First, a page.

After the worst December since the throes of the Great Depression, we followed with an almost equally strong first quarter, the strongest since the 1980s. Toward the end of the fourth quarter and into the beginning of the first quarter, we were buyers of equities, where appropriate. Our convictions were rewarded with several companies announcing strong earnings in the first quarter of 2019 and the markets moving considerably higher. There was a time we would say all of this volatility was much to do about nothing, as the market has returned to its mid-summer 2018 levels, but we think that the return of volatility belies an uneasiness in the markets of the potential for the end of this market cycle.
The pause in rate hikes by the Federal Reserve was the real catalyst to reignite the animal spirits in the market, and it likely signals a return to a slower pace of growth at best, or a stalling out at worst. However, the 10-year Treasury ended the quarter with a yield of 2.41%, which is roughly equivalent to the yield on our equity portfolios. Until we encounter worthy rates of return in bonds, we continue our preference for equities over fixed income investments in this market for long- term investors.
While we remain cautiously optimistic, and might even get excited about the stock market rebound as a return to normalcy or a harbinger of more gains, we believe there are two notable items from this rebound that deserve consideration. First, the bond market inverted the yield curve, meaning the long-term US Treasury yields declined below short-term US Treasury yields. And second, the stock market rebound was most notable in defensive sectors. While it is true that not all yield curve inversions predict a recession, it is also true that all modern recessions have been preceded by yield curve inversions. Obviously, we will only know what this environment portends from the rear-view mirror.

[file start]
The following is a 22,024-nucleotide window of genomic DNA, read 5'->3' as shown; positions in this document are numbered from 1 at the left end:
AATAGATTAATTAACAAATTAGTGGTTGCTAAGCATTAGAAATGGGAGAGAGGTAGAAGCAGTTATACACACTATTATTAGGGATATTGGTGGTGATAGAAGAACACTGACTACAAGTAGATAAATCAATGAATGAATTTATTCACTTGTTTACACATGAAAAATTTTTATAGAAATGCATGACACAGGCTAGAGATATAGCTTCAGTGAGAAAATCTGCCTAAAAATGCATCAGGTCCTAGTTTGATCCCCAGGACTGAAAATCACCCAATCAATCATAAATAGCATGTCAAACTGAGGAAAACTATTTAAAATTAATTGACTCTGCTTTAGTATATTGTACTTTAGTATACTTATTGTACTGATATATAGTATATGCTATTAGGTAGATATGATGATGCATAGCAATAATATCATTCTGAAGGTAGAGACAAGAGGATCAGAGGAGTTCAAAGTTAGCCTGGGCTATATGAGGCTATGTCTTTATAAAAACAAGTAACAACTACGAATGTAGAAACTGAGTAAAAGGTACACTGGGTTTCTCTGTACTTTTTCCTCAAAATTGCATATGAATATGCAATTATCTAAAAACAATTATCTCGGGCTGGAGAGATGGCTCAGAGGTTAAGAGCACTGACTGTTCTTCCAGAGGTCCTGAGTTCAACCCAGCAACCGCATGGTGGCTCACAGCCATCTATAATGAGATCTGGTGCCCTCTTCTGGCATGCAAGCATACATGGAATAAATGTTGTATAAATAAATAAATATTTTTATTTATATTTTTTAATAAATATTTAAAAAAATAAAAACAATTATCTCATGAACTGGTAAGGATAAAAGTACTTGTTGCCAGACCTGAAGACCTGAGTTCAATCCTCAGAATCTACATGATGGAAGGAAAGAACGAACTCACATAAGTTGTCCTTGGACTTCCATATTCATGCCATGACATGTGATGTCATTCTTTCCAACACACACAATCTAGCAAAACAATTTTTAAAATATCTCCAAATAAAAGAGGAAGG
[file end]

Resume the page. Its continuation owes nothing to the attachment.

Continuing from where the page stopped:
As we look forward, believing it is late cycle, we remain cautious in our asset allocation and security selection decisions. It does appear, especially with the Fed’s pause and a potential trade deal with China looking probable, that a soft-landing scenario with a return to slow growth may be the likely outcome. In fact, continued expansion at a slow pace is what we think is the most likely scenario moving forward.
We continue to find attractive pockets of value in the market and are relieved to see inflation still at bay and that the markets are not euphoric. It must be remembered that euphoria normally precedes market tops, and this market has been far from euphoric. Even with its huge first quarter jump, it takes us back only to the levels seen in the summer of 2018, but not to the August highs.
We see value in emerging markets, select large cap multinational companies in Europe, and US financials. We think there is still time and money to be made in the cycle, but have begun to hold more cash and slightly lowered our forward return expectations for the near-term. We believe that there will be opportunities to tactically deploy capital for long-term investors, especially as the markets digest the first quarter gains.